I went back to the same parking lot as last week on Neal Avenue North in Stillwater. My intention was to walk west this time instead of east. Walking along a paved bike trail on a nice day is an invitation to have my thought processes interrupted often with shouts of “on your left”. I was mentally prepared.
In no way am I suggesting annoyance with the phrase “on your left”. It is appreciated! Safety first! I am saying that when I choose to use a combined use path it is a different experience than using a path created for pedestrians only. I enjoy all trails and sometimes that means having to share with wheels.
Just a few steps into my walk on Brown’s Creek State Trail I noticed someone walking on a mowed grass trail a short distance away. Thinking it was a short dog-walking loop I decided to check it out before continuing west on the bike trail. It kept going and going and going. At each intersection I chose a direction I had not gone before. There were only a few times that I had to retrace my steps. I had no map but that did not matter because I was never very far from my starting point. The sun provided shadows to help me know which direction I was walking. There were enough open spaces to visually connect landmarks. This walk was a lot of fun. There was a sign declaring that only cross country skiers are allowed on the trails north of the railroad tracks once there is snow cover. There currently is no snow cover so I walked most of those trails too. I’m assuming that the sign pre-dates the paved bike trail. I did not see any railroad tracks and many bike trails in Minnesota used to be railroad tracks.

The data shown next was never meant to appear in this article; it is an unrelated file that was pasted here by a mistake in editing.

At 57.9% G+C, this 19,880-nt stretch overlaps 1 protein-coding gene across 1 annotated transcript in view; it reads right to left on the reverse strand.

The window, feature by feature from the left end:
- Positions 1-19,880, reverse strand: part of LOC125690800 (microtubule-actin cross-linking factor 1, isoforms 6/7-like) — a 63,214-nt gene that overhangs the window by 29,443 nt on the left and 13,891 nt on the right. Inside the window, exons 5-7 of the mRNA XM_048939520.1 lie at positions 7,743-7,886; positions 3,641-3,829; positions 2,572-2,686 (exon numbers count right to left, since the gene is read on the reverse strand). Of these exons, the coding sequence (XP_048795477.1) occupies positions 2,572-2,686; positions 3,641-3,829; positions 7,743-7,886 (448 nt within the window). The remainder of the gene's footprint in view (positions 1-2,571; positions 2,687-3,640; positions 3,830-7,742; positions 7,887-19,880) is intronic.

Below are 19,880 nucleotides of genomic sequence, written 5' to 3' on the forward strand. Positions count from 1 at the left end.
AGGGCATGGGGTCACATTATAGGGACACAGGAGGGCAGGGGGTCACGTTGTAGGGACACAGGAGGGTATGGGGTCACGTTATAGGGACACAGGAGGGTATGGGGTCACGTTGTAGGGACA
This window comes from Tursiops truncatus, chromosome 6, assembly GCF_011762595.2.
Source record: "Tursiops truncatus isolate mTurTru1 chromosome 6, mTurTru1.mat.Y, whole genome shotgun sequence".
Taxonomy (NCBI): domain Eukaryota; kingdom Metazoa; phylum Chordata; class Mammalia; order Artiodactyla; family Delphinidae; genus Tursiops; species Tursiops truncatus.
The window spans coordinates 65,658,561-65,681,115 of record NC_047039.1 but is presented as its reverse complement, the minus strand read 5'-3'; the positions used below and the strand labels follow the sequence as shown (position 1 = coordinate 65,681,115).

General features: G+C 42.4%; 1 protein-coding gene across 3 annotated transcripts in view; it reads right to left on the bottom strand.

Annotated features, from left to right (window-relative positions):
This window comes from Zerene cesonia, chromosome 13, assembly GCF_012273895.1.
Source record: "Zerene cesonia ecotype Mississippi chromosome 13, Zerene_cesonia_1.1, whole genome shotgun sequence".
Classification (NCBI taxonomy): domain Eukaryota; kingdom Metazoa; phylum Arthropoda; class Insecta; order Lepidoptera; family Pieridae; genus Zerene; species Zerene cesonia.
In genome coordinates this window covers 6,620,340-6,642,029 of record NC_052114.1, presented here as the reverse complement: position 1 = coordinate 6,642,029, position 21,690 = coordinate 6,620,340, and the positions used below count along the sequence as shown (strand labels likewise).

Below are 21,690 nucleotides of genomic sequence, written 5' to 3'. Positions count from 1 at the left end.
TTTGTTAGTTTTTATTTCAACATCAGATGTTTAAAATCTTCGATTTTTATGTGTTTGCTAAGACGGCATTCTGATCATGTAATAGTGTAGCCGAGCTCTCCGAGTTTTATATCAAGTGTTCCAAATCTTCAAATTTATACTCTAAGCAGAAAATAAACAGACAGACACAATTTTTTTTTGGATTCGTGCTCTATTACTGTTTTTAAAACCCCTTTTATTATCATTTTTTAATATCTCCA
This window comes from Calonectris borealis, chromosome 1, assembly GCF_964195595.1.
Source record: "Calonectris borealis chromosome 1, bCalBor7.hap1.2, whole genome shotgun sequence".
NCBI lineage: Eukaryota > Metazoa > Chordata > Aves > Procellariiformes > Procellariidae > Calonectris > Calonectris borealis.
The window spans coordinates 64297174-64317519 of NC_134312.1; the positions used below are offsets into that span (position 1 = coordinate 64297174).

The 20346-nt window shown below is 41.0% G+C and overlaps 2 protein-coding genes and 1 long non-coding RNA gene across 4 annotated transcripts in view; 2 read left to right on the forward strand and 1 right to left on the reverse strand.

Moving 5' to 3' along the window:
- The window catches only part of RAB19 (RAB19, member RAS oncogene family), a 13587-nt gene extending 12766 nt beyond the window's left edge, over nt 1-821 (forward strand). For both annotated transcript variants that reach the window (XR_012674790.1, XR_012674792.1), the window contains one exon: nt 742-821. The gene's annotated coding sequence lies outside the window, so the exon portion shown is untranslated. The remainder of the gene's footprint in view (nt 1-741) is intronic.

There is a pond north of the railroad tracks (bike trail) and I paused there. It reminded me of the pond near my home when I was young. It wasn’t the size or shape of it, it was just the feeling of standing there. I savored the feeling for a bit and then continued on. I think it was the dried, fuzzy cattail plants and the fresh thin ice and the comfortable solitude. Occasionally a car drove by on the road at the other side of the water. Occasionally a small animal or bird moved nearby. For a few minutes it seemed that all was well and good in the world.
I hope all is well and good in your world at this moment. If it is, savor that.